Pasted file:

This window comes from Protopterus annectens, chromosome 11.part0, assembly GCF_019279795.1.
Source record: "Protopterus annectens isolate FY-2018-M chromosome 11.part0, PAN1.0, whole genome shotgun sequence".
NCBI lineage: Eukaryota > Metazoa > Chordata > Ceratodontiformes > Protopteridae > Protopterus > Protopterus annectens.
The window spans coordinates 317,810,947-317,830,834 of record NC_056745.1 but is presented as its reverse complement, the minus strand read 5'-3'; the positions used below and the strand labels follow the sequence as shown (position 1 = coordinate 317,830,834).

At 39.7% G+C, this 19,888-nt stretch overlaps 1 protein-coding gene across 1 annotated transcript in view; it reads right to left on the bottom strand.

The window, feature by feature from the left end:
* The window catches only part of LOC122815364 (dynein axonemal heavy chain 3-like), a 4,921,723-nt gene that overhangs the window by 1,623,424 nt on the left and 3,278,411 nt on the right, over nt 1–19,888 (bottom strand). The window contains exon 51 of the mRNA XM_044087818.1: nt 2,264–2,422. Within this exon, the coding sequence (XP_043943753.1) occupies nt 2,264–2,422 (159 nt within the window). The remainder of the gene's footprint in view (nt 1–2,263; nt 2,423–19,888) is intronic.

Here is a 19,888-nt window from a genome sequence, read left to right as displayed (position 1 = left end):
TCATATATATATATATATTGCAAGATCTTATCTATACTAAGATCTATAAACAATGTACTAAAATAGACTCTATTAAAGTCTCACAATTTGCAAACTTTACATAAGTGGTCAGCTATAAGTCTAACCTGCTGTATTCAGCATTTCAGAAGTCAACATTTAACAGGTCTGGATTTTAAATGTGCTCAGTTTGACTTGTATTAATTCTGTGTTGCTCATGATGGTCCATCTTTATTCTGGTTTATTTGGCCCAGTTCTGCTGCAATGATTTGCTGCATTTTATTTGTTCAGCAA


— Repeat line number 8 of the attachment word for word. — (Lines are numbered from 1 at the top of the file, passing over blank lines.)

Here is a 19,888-nt window from a genome sequence, read left to right as displayed (position 1 = left end):